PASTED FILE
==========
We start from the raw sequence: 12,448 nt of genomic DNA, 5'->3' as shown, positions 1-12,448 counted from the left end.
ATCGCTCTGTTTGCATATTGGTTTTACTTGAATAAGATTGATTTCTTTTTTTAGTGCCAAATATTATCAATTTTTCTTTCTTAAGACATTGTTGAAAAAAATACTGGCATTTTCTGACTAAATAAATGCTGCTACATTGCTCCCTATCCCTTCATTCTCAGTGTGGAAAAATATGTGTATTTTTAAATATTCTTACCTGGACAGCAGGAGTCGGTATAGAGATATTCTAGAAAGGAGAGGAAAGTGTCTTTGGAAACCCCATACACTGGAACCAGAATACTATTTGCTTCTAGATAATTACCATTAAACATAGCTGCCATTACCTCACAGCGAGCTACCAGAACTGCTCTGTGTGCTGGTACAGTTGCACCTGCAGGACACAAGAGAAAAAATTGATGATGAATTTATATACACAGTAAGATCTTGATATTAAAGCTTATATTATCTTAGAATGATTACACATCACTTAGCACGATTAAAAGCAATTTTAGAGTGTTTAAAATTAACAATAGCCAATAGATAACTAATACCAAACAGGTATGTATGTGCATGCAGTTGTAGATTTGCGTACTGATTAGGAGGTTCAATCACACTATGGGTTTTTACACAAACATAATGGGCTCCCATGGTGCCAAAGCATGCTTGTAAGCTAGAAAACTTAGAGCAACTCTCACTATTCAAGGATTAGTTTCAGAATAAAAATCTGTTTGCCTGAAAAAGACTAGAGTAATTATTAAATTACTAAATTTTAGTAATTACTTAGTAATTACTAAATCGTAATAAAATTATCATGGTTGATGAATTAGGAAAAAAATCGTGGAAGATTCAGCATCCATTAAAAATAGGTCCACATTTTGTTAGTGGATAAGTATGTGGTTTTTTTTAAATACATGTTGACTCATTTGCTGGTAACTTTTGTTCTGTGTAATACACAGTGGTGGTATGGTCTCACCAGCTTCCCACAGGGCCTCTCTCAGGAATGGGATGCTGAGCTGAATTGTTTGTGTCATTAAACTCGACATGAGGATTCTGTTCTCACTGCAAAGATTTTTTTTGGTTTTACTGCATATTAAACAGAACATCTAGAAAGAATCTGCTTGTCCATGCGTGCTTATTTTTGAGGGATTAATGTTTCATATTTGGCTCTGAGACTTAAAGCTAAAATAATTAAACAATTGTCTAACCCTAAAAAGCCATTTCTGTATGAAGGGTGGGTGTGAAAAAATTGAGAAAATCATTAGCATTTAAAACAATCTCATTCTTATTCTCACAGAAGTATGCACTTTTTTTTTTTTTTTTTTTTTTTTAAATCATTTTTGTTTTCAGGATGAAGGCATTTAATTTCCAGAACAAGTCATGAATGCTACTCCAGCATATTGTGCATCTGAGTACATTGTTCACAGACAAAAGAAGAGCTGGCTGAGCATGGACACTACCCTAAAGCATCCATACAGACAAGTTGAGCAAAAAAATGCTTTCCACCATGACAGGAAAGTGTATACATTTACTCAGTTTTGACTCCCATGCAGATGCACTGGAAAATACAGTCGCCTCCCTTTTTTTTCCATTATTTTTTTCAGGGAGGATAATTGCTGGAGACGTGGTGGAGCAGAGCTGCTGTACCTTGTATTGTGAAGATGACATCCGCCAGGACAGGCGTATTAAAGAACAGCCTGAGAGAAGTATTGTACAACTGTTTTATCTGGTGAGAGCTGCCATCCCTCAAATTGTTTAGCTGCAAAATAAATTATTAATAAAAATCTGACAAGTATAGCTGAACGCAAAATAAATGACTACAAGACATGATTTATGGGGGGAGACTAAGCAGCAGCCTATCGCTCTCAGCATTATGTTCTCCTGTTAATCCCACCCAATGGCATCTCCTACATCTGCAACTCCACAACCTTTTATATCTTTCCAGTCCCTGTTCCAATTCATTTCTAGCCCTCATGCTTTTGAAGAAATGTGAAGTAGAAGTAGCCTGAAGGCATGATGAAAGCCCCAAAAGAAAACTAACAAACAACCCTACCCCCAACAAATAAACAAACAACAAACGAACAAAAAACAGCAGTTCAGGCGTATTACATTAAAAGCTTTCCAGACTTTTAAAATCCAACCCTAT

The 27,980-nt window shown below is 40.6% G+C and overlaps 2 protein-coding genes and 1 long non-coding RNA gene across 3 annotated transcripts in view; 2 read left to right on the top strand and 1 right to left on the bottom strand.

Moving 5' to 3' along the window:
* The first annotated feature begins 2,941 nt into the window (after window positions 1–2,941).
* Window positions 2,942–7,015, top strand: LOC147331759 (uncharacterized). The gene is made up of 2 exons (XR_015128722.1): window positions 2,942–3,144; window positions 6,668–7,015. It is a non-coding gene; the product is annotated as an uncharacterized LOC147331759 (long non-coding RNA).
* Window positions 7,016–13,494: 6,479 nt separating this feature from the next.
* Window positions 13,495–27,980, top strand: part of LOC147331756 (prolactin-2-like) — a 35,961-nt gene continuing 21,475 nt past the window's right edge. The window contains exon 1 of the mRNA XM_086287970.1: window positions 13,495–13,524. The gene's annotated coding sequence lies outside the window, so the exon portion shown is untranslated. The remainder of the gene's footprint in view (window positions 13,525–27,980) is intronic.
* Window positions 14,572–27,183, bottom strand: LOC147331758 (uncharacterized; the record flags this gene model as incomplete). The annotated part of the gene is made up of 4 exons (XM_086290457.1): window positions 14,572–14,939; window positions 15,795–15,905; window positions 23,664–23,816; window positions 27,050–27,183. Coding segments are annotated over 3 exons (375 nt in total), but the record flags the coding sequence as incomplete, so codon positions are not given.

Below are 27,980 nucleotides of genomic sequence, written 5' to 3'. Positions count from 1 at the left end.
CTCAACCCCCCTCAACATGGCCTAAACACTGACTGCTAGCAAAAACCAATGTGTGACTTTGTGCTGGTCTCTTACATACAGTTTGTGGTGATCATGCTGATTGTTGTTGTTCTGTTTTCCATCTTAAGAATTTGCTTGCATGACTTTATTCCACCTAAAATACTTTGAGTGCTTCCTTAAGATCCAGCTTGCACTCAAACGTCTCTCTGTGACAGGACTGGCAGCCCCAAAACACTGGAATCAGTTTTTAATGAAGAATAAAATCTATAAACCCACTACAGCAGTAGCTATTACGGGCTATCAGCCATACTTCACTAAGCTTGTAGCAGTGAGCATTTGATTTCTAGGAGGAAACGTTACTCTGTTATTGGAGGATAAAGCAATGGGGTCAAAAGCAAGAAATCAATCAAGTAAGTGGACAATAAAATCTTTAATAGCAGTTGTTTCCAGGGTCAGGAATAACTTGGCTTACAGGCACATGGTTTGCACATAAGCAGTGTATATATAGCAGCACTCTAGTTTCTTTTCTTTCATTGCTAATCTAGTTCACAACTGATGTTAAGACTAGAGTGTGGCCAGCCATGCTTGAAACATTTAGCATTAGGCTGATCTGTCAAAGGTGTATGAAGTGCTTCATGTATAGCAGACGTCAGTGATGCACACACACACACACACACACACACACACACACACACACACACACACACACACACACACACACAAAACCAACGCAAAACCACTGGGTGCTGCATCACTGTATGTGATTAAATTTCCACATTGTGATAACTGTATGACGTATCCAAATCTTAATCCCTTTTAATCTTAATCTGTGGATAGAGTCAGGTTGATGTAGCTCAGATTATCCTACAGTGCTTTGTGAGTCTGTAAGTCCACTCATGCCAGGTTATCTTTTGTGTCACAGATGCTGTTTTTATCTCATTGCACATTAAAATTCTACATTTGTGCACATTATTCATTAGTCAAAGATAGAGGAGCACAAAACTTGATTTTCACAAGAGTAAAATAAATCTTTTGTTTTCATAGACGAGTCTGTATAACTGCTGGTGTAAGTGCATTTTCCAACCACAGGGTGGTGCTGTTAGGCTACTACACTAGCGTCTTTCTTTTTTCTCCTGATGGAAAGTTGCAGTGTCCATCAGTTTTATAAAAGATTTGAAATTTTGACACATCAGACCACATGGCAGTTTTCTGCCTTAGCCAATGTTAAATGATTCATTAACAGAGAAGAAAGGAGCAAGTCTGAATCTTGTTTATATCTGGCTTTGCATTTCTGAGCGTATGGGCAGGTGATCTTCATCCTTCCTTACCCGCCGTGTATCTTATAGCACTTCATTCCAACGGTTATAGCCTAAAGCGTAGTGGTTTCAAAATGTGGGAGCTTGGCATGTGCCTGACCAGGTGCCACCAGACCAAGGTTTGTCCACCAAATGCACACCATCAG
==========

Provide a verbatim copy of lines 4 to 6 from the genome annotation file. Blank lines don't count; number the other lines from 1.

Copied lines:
Moving 5' to 3' along the window:
* The first annotated feature begins 2,941 nt into the window (after window positions 1–2,941).
* Window positions 2,942–7,015, top strand: LOC147331759 (uncharacterized). The gene is made up of 2 exons (XR_015128722.1): window positions 2,942–3,144; window positions 6,668–7,015. It is a non-coding gene; the product is annotated as an uncharacterized LOC147331759 (long non-coding RNA).